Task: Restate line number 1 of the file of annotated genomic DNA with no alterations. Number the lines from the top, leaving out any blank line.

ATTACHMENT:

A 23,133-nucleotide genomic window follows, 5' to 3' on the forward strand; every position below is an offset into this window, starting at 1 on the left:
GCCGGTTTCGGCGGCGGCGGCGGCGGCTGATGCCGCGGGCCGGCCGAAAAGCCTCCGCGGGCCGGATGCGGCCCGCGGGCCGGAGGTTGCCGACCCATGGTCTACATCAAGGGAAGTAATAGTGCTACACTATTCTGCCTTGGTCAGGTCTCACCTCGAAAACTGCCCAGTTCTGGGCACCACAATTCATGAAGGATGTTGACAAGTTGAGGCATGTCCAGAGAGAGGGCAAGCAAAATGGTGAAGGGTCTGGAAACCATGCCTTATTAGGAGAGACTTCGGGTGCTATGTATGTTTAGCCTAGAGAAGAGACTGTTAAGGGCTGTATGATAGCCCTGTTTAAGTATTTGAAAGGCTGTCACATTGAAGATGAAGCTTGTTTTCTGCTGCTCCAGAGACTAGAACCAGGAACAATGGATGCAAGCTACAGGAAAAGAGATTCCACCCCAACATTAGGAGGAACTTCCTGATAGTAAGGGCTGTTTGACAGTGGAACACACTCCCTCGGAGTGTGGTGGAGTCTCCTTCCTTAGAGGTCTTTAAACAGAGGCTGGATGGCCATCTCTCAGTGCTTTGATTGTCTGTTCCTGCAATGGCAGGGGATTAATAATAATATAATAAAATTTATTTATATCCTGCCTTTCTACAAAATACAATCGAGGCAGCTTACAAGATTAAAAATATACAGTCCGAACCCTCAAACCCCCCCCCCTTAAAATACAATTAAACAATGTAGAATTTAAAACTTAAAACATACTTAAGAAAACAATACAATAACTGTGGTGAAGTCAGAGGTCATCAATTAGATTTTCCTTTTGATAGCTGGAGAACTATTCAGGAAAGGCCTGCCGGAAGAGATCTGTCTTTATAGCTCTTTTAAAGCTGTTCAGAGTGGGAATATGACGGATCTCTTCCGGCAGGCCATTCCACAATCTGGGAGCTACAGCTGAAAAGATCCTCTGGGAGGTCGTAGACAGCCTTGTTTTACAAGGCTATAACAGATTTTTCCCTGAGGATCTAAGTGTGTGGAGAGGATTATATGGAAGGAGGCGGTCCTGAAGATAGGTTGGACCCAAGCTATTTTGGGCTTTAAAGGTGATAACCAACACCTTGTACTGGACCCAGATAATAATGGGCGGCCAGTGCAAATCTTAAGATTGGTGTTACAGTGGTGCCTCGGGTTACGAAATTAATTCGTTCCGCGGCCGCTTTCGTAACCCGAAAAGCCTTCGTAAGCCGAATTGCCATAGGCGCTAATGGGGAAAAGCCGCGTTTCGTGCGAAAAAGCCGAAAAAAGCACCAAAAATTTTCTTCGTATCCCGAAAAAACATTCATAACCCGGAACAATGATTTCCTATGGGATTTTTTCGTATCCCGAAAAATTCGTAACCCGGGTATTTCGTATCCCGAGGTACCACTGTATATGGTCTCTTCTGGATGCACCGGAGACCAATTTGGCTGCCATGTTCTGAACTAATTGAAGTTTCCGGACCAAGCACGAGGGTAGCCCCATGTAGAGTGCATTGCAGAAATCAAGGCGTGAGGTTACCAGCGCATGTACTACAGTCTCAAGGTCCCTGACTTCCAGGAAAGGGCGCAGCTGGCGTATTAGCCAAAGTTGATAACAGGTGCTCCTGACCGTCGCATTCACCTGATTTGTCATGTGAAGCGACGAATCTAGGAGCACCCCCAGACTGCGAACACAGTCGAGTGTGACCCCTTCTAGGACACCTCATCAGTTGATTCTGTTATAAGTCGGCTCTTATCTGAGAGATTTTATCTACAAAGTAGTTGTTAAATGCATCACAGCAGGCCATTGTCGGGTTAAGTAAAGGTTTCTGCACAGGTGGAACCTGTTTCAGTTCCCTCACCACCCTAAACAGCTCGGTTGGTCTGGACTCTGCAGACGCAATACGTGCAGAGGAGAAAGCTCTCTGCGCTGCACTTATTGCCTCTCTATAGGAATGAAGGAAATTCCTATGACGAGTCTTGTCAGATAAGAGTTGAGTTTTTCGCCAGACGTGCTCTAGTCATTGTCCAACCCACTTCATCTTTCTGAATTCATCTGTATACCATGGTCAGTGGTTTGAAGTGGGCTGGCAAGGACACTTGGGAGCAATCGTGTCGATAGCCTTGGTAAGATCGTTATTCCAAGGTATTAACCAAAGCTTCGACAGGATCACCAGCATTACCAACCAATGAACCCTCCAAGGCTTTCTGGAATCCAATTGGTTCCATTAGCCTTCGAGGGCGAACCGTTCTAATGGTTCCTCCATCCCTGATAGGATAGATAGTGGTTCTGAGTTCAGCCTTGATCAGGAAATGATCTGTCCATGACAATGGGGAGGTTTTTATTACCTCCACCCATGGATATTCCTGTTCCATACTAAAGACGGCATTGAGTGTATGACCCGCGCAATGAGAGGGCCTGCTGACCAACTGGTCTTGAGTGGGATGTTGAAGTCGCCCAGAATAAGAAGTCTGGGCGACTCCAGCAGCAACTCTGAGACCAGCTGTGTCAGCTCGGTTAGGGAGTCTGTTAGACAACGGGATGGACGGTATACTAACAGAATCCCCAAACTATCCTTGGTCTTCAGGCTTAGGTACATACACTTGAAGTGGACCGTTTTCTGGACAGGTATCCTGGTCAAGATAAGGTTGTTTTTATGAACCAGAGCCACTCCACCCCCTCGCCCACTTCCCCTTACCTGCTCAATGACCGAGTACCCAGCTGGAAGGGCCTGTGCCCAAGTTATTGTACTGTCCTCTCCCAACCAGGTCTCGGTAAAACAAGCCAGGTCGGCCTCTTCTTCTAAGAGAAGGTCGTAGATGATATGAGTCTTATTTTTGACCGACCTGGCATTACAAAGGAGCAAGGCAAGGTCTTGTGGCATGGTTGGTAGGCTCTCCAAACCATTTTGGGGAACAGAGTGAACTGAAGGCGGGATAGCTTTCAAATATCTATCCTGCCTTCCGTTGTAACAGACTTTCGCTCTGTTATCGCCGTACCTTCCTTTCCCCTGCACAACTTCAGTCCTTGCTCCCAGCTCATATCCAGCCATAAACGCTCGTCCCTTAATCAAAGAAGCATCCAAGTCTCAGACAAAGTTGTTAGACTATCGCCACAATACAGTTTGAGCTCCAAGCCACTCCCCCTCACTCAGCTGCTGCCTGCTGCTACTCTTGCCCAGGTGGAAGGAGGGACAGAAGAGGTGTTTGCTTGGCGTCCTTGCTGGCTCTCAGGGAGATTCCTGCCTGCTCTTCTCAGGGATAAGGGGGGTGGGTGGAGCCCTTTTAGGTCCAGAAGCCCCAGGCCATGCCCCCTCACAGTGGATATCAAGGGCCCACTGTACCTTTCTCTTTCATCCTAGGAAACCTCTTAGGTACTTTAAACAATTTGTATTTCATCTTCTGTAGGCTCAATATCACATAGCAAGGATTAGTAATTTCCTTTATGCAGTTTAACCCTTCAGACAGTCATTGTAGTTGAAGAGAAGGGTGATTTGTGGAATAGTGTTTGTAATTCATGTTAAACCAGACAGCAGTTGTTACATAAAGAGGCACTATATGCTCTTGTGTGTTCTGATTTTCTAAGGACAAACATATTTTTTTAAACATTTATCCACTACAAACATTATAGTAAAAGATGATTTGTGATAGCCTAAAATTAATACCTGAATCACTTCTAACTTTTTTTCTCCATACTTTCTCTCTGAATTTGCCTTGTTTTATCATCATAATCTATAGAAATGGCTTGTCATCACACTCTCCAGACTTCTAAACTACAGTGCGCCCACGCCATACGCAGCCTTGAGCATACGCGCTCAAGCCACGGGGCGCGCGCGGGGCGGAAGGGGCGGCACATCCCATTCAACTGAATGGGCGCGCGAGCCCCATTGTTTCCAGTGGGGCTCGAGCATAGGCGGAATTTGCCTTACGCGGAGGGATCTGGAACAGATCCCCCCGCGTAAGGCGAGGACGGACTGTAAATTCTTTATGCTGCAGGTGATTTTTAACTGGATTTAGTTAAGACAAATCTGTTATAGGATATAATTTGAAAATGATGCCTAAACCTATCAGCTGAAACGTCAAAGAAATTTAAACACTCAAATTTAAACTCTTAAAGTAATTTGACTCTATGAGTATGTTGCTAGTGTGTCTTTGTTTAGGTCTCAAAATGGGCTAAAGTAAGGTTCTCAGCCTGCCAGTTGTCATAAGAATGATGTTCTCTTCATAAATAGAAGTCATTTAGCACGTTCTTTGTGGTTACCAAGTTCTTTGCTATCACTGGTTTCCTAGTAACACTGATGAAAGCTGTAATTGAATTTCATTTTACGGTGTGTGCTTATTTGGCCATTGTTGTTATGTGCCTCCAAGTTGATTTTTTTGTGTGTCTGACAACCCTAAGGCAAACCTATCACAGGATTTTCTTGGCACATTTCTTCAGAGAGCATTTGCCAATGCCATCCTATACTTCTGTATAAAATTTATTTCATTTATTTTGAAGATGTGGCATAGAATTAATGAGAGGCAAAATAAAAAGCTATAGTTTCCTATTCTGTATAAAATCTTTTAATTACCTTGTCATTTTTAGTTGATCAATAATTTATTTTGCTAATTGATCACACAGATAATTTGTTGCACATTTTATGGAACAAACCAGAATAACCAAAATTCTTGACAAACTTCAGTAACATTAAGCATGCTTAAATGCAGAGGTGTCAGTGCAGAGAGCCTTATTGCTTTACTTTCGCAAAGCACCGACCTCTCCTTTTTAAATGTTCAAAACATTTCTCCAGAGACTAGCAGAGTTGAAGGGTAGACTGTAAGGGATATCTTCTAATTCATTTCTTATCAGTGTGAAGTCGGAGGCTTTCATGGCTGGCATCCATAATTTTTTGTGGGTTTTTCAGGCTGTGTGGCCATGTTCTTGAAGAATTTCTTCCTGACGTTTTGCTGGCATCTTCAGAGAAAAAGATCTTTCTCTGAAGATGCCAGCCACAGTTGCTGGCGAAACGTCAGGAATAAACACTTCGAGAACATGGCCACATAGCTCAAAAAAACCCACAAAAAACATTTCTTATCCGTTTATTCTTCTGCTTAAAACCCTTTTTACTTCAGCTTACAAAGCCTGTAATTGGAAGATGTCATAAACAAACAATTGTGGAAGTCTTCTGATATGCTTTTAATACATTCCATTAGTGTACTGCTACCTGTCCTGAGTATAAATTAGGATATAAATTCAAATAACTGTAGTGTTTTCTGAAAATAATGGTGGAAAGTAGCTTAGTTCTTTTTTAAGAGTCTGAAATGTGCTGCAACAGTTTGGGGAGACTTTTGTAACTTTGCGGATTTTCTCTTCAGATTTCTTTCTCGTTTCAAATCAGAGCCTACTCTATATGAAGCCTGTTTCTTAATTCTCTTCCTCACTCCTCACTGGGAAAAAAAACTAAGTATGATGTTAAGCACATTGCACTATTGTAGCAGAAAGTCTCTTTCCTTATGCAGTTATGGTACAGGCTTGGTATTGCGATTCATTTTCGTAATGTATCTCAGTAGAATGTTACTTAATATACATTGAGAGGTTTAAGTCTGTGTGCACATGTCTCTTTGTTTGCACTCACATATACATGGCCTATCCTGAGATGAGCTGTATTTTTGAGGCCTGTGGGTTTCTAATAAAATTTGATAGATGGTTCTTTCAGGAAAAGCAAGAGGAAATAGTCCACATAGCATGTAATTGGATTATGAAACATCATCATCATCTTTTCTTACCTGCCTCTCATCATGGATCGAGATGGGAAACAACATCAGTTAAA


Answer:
A 23,133-nucleotide genomic window follows, 5' to 3' on the forward strand; every position below is an offset into this window, starting at 1 on the left: